KUALA LUMPUR: Indian prime Minister Manmohan Singh said Wednesday that he would ask the Reserve Bank of India to look into Islamic banking practices in Malaysia, amid pressure on the India's central bank to introduce such an interest-free system.
"There have been from time to time demands for experimenting (with) Islamic banking. I would certainly recommend to RBI, which is looking into the question, to look at what is happening in Malaysia in this regard," said Singh, when asked whether India would like to learn something about Islamic banking from Malaysia.
Singh, who is on an official visit here, earlier held wide-ranging talks on economic and strategic issues with his Malaysian counterpart Najib Razak. The two leaders signed six pacts in various fields like science and technology, IT and health.
Singh invited Malaysian companies, which have good records in infrastructure, to invest in the sector in India, pointing out that funds to the tune of $1 trillion would be required over the next seven years and rules were being relaxed to enable smoother FDI flows.
Singh's statement on the possible introduction of Islamic banking in India comes amid growing pressure on the country's central bank to introduce the system in order to attract billions of dollars in investments from Gulf and Middle Eastern countries.
Islamic finance is currently estimated at $1 trillion and managed by about 400-500 Islamic banks worldwide. By 2020, this figure is expected to touch $4 trillion. According to projections by global consultant McKenzie, investment surplus in the West Asian region is expected to be around $9 trillion by 2020. Currently, the investment surplus is around $1.5 trillion.
Recently, Muddassir Siddqui, partner and head of Islamic Finance, Middle East, SNR Denton and Company, urged the Indian government to open interest free banking on a pilot basis.
"We held close interactions with the Finance Ministry and RBI officials. We hope the ice is BReaking. There was no time frame for setting up Islamic banking. We are hopeful permission would be granted very soon," Siddqui had said.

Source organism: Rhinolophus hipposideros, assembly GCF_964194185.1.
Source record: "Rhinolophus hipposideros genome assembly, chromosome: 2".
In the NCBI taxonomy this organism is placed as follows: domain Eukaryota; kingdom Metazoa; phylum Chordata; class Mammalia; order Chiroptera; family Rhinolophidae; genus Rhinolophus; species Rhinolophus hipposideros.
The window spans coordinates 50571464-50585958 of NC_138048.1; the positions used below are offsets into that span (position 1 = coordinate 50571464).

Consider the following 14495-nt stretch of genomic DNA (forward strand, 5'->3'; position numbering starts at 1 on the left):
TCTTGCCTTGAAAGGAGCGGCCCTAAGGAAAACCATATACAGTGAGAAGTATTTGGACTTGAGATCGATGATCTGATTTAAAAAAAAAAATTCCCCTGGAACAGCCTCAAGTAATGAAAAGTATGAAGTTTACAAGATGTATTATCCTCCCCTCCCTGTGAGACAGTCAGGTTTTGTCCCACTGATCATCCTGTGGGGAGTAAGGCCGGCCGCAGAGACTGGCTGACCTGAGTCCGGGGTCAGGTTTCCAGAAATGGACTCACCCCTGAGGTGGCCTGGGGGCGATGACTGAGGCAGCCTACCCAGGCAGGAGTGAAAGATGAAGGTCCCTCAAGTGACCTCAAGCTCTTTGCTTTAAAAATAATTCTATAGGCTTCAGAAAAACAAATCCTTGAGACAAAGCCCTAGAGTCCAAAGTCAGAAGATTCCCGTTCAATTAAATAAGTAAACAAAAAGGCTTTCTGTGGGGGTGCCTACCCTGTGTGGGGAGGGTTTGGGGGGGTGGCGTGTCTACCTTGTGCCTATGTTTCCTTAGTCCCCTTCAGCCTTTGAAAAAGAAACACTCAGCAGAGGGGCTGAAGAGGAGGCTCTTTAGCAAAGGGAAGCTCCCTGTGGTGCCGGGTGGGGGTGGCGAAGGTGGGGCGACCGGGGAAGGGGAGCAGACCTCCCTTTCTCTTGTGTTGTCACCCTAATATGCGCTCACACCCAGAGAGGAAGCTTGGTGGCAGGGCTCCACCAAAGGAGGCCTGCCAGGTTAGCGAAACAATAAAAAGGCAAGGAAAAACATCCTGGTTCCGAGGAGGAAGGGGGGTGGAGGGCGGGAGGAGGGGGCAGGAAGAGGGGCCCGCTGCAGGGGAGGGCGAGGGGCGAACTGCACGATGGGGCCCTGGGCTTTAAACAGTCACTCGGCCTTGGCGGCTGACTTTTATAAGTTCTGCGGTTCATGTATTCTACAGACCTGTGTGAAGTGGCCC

Relations between India and Malaysia are set to receive new impetus with the two countries signing a BRoad-based trade-opening agreement and deciding to forge closer cooperation in a range of other areas, including defense and hydrocarbons.
"The year 2010 is a turning point in the history of India-Malaysian relations. The understandings and agreements that we reached today have established a solid foundation for the building of a strategic partnership and BRinging our two peoples together for a better future," Singh told reporters after talks with Najib.
The Malaysian premier said his country would be happy to share India's economic success and join its journey for the country's development. "We must give new impetus to this relationship. I indicated to prime Minister Singh that Malaysia is ready for a deeper and more intensive relationship," he said.
The two leaders formally announced conclusion of negotiations on the Comprehensive Economic Cooperation Agreement (CECA), aimed at enabling freer movement of goods, services and investments. Najib said the two countries have set a trade target of $15 billion by 2015 and hoped the CECA would help achieve it.
© Arab News 2010